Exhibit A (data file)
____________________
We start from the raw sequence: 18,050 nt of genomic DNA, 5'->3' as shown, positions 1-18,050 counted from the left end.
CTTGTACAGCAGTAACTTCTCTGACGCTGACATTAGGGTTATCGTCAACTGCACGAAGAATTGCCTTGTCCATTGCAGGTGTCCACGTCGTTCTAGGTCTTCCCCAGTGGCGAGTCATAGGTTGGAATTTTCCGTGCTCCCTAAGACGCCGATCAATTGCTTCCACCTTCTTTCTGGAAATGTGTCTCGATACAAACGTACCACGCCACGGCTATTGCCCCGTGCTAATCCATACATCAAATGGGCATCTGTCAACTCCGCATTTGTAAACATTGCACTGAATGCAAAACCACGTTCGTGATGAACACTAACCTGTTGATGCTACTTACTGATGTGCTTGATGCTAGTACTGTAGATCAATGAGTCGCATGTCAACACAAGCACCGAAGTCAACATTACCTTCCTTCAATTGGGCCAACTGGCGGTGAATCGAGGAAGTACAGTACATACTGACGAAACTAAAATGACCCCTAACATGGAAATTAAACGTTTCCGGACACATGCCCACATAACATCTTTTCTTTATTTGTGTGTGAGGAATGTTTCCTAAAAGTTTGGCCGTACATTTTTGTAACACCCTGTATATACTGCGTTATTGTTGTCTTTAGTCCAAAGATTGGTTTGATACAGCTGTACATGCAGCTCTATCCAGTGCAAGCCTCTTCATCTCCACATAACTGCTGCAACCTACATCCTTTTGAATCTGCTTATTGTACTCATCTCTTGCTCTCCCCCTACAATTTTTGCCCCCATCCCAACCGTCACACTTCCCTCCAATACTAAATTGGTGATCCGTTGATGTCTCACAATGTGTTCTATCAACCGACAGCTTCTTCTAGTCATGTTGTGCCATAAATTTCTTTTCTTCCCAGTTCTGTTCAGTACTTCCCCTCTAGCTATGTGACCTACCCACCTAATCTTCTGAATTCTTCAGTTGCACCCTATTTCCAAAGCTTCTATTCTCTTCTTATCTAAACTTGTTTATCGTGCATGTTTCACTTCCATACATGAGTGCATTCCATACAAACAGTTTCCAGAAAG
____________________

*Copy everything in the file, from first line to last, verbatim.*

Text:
We start from the raw sequence: 18,050 nt of genomic DNA, 5'->3' as shown, positions 1-18,050 counted from the left end.
CTTGTACAGCAGTAACTTCTCTGACGCTGACATTAGGGTTATCGTCAACTGCACGAAGAATTGCCTTGTCCATTGCAGGTGTCCACGTCGTTCTAGGTCTTCCCCAGTGGCGAGTCATAGGTTGGAATTTTCCGTGCTCCCTAAGACGCCGATCAATTGCTTCCACCTTCTTTCTGGAAATGTGTCTCGATACAAACGTACCACGCCACGGCTATTGCCCCGTGCTAATCCATACATCAAATGGGCATCTGTCAACTCCGCATTTGTAAACATTGCACTGAATGCAAAACCACGTTCGTGATGAACACTAACCTGTTGATGCTACTTACTGATGTGCTTGATGCTAGTACTGTAGATCAATGAGTCGCATGTCAACACAAGCACCGAAGTCAACATTACCTTCCTTCAATTGGGCCAACTGGCGGTGAATCGAGGAAGTACAGTACATACTGACGAAACTAAAATGACCCCTAACATGGAAATTAAACGTTTCCGGACACATGCCCACATAACATCTTTTCTTTATTTGTGTGTGAGGAATGTTTCCTAAAAGTTTGGCCGTACATTTTTGTAACACCCTGTATATACTGCGTTATTGTTGTCTTTAGTCCAAAGATTGGTTTGATACAGCTGTACATGCAGCTCTATCCAGTGCAAGCCTCTTCATCTCCACATAACTGCTGCAACCTACATCCTTTTGAATCTGCTTATTGTACTCATCTCTTGCTCTCCCCCTACAATTTTTGCCCCCATCCCAACCGTCACACTTCCCTCCAATACTAAATTGGTGATCCGTTGATGTCTCACAATGTGTTCTATCAACCGACAGCTTCTTCTAGTCATGTTGTGCCATAAATTTCTTTTCTTCCCAGTTCTGTTCAGTACTTCCCCTCTAGCTATGTGACCTACCCACCTAATCTTCTGAATTCTTCAGTTGCACCCTATTTCCAAAGCTTCTATTCTCTTCTTATCTAAACTTGTTTATCGTGCATGTTTCACTTCCATACATGAGTGCATTCCATACAAACAGTTTCCAGAAAG